Peterson works from primary sources as well, with the published fanzines of the era, as opposed to the memories of the original participants. That's got plusses and minuses. One great plus is that memories are short and recollections are often shaded by intervening events. The past gets revised and rewritten in the retelling. I cannot remember if our group ever referred to the DM by the earlier term of Referee (even though we had a song called "My God What a Cheap Referee")**

The downside is that these primary sources are they are the words of people who wrote stuff down, which is a vocal subset of the entire playing audience. These were people who had opinions, and for whom examining, expanding, explaining, and defining the game was as important as playing in it. It is valuable information, but there is a lot of personal opinion in there as well.

One of the big primary sources for this information was the late Lee Gold's Alarums & Excursions, an excellent zine that has run from the distant past of D&D to the present. In construction, it was actually a collection of zines - you'd write up your four or ten pages, make copies (often mimeographed) on colored paper, send in the copies, and Gold would assemble and distribute them to the other readers and contributors. I've read a number of copies over the years, but because I did not read them sequentially, I missed a lot. Many writers would respond to things from the previous issues, making any edition of the magazine sort of like coming into the middle of a thread on the Internet, where everyone seems to know what is going on but you. 

Lee Gold created A&E in part because she came out of SF Fandom, and Peterson shows that as a definite split in the early fans - those that came out of SF that were attracted by the subject matter, and those who came out of wargaming, who were playing Avalon Hill games like Panzer Blitz and Gettysburg, writing up Diplomacy 'zines, and playing games at conventions. Each group wanted different things out of roleplaying games and saw different routes forward. From this dynamic came a lot of the early fan-based evolution of D&D

The early TSR designers were mostly from the wargamer side of the equation, but a lot of the longstanding RPG worlds came from the other side - imaginary worlds that used roleplaying as a mechanism to tell their stories - The Forgotten Realms, Glorantha, and Tekumel all had a life before before becoming RPGs. But most of the design team had wargaming blood in them, and while I was an SF fan back in the day, I did come in the door through wargaming. (The Lovely Bride, on the other hand, had her own Federation Starship, the Quetzalcoatl, in high school, so tag her more from the SF contingent).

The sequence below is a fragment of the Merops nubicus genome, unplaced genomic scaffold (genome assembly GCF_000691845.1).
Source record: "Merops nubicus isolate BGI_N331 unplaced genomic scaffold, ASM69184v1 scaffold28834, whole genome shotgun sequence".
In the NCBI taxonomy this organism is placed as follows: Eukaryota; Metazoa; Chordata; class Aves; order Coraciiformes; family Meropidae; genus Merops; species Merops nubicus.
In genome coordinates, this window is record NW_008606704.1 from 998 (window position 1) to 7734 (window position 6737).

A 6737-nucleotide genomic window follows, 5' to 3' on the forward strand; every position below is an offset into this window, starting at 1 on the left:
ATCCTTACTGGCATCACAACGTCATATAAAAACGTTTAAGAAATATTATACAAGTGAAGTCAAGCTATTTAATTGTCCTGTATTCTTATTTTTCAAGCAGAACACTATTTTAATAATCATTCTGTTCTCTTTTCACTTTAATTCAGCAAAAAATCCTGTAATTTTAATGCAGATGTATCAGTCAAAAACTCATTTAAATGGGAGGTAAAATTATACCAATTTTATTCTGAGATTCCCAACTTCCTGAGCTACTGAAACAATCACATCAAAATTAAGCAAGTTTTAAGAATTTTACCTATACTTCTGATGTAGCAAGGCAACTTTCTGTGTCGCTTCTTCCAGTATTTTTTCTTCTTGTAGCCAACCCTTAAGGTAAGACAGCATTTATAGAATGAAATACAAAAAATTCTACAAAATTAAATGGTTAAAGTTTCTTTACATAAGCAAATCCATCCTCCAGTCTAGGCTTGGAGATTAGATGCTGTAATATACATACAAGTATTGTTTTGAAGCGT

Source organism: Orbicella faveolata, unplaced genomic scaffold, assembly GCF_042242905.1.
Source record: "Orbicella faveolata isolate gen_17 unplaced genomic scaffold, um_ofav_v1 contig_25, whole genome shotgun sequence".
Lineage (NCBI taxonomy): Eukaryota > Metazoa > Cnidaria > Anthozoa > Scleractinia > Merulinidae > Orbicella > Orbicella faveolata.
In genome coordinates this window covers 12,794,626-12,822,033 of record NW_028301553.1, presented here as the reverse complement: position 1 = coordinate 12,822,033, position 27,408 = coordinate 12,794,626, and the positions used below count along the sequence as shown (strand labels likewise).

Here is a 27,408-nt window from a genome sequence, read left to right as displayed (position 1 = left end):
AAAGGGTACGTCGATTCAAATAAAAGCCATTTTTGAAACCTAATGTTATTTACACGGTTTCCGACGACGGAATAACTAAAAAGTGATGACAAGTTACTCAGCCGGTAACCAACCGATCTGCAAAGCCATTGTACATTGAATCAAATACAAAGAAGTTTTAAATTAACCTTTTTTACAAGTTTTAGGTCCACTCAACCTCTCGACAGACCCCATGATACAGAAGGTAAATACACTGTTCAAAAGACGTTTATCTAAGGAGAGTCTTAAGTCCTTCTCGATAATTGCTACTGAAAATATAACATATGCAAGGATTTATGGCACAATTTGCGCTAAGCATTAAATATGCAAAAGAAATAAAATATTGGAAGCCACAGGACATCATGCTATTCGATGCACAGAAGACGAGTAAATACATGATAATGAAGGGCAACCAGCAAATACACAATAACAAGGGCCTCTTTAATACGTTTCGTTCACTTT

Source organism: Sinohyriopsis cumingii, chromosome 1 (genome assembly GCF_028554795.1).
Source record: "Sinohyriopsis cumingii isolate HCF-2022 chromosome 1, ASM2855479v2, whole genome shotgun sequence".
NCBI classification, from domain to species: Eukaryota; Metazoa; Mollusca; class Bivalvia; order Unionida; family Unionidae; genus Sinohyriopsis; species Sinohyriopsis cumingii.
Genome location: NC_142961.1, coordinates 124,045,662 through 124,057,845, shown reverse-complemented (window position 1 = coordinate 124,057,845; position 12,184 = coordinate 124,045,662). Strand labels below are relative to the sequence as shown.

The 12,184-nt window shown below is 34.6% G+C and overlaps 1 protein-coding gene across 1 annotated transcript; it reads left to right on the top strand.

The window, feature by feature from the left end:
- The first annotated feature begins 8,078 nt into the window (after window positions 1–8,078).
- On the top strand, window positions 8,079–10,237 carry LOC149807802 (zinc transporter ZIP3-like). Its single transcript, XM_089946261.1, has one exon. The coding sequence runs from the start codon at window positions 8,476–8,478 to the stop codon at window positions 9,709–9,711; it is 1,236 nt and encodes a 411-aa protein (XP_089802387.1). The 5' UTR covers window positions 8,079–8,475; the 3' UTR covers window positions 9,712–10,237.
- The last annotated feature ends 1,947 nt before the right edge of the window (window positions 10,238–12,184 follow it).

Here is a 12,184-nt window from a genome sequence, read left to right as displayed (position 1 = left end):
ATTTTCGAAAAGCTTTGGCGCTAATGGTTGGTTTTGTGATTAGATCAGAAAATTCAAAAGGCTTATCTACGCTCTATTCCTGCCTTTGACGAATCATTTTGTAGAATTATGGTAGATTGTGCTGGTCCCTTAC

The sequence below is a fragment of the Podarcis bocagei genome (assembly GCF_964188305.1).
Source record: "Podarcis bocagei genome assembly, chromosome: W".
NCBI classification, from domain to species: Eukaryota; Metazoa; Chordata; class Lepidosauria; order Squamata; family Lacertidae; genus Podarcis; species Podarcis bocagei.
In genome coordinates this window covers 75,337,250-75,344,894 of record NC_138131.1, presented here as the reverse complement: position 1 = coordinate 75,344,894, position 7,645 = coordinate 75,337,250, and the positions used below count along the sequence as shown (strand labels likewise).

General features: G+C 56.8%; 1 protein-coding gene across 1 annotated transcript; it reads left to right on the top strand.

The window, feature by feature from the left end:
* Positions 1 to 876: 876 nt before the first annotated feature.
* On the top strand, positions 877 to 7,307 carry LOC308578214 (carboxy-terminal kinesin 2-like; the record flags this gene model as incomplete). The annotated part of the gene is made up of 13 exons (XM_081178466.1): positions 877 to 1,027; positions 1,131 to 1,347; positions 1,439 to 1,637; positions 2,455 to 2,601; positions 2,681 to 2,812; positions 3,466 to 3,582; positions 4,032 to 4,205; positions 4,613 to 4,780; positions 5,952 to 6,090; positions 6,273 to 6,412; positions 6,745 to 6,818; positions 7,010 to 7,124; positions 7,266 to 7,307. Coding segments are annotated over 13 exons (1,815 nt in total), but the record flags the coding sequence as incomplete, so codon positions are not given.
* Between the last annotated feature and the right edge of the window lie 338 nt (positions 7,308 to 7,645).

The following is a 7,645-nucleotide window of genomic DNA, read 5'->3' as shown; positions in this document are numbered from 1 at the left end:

The book was a tough read for me, primarily because I kept stopping to double-check stuff and think about what my experiences were during this period. I started at the Purdue Wargaming Club in the fall of 1975. We never had a Caller, though my group tended to have a Leader who kept the group together and a Mapper who kept the maps together. We solved problems like how to deal with paladins and thieves in the same party, alignment languages, and the fact everyone wanted to be an dual-class elf.  Oh, and how to handle "Fighting Florentine" which everyone else knows as dual-wielding. I should unearth the old volumes from the storage room and remind myself how much we used and discarded over the years (encumbrance, critical hits, damage locations, segments, weapon speed factors, and unmarked doors that had to be pushed/pulled without a clue to which, just to name a few).

Roleplaying has evolved and continues to evolve. Even the name has been bent and morphed over the years. It has been spelled as roleplaying, role-playing, and role playing (I go with the last because that's what we called it at WotC, but before then I was more hyphenated). We have lost the name to computer games, which at the dawn of time we called CRPGs. Even today, while some arguments unknowing recapitulate earlier discussions, there are new designs that challenge the traditional boundaries of role-playing games.We continue to change, and much of that change occurs on the ground level. The heart of roleplaying at conventions has never been in the dealer's rooms or on the panels, but rather scattered across the gaming tables.

There are a lot of nice, meaty ideas within the book, but here's one that had not seriously considered before now. D&D and other RPGs really contain two separate games - one for players, one for GMs The more I look at that, the more I nod my head in agreement. When I am playing an RPG I am in a different head-space than when I am running it, and my metagame/downtime as a DM/Judge/Keeper is much deeper when I am running a game than when I am playing in someone else's world.

This is a book that is worth hunting down, picking up, and reading. It is densely packed with a lot of info from the time. Go read it.

 More later,

* The term shows up as a single, lower-cased word, "dungeonmaster" in Gary Gygax's introduction to the Blackmoor supplement, to describe Dave Arneson, and as "Dungeon Master" as a proper noun in Tim Kask's intro to Eldritch Wizardry.

** To the tune of "Rosin the Bow"

     We fought a group of Ogre Magi.

     Killed two, let the others go free.

    The lair had a welcome mat in it.

    My god, what a cheap referee!


    My god what a cheap referee!

    My god what a cheap referee!

    The lair had a welcome mat in it!

   My god what a cheap referee!